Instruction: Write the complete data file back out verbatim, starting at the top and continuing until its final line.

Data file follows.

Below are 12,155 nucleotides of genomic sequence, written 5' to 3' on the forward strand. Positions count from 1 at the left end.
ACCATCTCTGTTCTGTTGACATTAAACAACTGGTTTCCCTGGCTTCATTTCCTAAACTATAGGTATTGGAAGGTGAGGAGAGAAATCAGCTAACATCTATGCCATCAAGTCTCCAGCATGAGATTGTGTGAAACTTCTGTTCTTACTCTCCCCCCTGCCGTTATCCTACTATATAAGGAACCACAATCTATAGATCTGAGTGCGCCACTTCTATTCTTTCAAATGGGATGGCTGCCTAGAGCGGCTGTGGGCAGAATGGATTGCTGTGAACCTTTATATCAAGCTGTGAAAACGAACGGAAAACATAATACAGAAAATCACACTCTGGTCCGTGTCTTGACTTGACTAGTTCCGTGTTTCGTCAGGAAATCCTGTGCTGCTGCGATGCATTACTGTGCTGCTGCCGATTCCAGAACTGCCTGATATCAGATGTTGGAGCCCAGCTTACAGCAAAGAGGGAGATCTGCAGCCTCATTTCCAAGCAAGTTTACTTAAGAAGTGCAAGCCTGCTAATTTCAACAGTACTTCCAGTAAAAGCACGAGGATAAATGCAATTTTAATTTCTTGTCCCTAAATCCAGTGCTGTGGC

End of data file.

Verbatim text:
Below are 12,155 nucleotides of genomic sequence, written 5' to 3' on the forward strand. Positions count from 1 at the left end.
ACCATCTCTGTTCTGTTGACATTAAACAACTGGTTTCCCTGGCTTCATTTCCTAAACTATAGGTATTGGAAGGTGAGGAGAGAAATCAGCTAACATCTATGCCATCAAGTCTCCAGCATGAGATTGTGTGAAACTTCTGTTCTTACTCTCCCCCCTGCCGTTATCCTACTATATAAGGAACCACAATCTATAGATCTGAGTGCGCCACTTCTATTCTTTCAAATGGGATGGCTGCCTAGAGCGGCTGTGGGCAGAATGGATTGCTGTGAACCTTTATATCAAGCTGTGAAAACGAACGGAAAACATAATACAGAAAATCACACTCTGGTCCGTGTCTTGACTTGACTAGTTCCGTGTTTCGTCAGGAAATCCTGTGCTGCTGCGATGCATTACTGTGCTGCTGCCGATTCCAGAACTGCCTGATATCAGATGTTGGAGCCCAGCTTACAGCAAAGAGGGAGATCTGCAGCCTCATTTCCAAGCAAGTTTACTTAAGAAGTGCAAGCCTGCTAATTTCAACAGTACTTCCAGTAAAAGCACGAGGATAAATGCAATTTTAATTTCTTGTCCCTAAATCCAGTGCTGTGGC